Context: Self-efficacy is an important factor in many areas of medical education, including self-assessment and self-directed learning, but has been little studied in resuscitation training, possibly because of the lack of a simple measurement instrument.
Objective: We aimed to assess the validity of a visual analogue scale (VAS) linked to a single question as an instrument to measure self-efficacy with respect to resuscitation skills by comparing the VAS with a questionnaire and using known-groups comparisons.
Methods: We developed questionnaires to measure self-efficacy for a number of resuscitation tasks and for computer skills. These were compared with VASs linked to a single question per task, using a multi-trait, multi-method matrix. We also used known-groups comparisons of self-efficacy in specific professional groups.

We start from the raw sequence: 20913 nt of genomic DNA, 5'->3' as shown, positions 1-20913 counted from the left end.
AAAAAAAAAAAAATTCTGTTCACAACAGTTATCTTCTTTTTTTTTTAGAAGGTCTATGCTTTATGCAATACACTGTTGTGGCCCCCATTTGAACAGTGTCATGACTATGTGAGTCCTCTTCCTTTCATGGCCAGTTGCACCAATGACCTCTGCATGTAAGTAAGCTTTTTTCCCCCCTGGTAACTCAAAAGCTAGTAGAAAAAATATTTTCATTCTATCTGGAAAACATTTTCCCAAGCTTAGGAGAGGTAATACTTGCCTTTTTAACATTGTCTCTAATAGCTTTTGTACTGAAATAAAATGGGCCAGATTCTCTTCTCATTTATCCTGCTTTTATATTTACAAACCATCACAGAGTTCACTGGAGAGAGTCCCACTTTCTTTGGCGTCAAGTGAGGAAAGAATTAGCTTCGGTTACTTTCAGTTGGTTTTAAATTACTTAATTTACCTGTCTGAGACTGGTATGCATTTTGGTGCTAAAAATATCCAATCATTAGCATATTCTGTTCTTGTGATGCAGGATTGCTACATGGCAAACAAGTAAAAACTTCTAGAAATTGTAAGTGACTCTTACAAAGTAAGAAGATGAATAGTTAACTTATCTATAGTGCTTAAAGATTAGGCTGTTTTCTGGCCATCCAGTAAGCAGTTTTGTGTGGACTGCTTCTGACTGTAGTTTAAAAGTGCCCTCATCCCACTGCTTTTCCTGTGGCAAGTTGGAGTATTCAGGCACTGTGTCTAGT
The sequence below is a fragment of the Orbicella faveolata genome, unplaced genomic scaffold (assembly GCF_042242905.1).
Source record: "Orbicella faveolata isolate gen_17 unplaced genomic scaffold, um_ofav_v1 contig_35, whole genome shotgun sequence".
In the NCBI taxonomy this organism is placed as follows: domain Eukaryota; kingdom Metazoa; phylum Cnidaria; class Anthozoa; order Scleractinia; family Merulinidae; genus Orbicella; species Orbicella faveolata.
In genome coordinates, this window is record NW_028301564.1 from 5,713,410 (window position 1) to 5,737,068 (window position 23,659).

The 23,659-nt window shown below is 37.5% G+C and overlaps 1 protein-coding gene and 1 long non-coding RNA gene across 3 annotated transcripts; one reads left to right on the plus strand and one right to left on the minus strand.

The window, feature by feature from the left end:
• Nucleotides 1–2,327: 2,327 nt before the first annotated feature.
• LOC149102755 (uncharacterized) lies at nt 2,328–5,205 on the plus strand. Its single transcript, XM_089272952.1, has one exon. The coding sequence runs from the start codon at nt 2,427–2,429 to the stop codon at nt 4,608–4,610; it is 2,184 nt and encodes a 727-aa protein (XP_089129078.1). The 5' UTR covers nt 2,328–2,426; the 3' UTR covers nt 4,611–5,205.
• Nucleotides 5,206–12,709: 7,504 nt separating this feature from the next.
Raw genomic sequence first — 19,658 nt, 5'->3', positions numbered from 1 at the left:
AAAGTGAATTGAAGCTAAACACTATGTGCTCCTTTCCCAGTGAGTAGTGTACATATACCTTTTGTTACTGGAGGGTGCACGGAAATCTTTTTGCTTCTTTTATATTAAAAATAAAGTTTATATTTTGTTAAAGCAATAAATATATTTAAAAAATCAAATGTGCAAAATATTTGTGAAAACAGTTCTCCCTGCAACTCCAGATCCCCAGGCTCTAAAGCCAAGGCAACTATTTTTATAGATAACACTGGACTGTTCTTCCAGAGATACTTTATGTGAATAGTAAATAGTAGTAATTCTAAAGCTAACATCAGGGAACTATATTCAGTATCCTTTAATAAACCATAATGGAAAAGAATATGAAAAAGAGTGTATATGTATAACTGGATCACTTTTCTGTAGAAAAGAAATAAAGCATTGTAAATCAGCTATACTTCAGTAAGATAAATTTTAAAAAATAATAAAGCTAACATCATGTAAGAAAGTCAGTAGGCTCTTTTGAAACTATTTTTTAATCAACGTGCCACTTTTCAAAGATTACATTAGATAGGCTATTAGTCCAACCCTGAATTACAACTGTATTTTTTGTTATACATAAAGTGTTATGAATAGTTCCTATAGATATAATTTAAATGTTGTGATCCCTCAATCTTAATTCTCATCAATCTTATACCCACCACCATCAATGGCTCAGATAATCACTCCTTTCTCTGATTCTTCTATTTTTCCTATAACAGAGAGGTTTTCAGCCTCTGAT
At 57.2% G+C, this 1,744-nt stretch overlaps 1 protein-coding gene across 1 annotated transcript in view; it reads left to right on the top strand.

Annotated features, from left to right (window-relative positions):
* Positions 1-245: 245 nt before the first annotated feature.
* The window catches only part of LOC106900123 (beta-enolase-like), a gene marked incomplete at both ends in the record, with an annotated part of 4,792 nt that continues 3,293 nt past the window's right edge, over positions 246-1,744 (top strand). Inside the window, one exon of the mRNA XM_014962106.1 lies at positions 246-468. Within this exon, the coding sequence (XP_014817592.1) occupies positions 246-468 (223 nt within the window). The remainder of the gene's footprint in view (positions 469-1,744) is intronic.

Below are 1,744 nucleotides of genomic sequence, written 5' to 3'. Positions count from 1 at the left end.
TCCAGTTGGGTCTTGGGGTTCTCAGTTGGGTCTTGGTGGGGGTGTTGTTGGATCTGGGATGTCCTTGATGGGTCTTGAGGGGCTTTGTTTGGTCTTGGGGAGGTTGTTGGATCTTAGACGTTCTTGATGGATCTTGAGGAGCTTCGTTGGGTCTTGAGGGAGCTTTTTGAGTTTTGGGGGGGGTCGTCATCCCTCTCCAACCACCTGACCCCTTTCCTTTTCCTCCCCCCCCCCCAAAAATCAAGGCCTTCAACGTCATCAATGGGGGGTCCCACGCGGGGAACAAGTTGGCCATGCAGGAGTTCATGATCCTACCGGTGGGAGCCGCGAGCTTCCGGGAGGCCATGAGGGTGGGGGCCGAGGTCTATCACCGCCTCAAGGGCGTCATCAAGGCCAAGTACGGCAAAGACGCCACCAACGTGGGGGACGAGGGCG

Results: There was good correlation between the questionnaires and the VASs for self-efficacy for specific resuscitation tasks. There was a less clear correlation for self-efficacy for paediatric resuscitation overall. There was no correlation between self-efficacy for resuscitation and computer tasks. In specific professional groups, measured self-efficacy accorded with theoretical predictions.
Conclusions: A VAS linked to a single question appears to be a valid method of measuring self-efficacy with respect to specific well defined resuscitation tasks, but should be used with caution for multi-faceted tasks.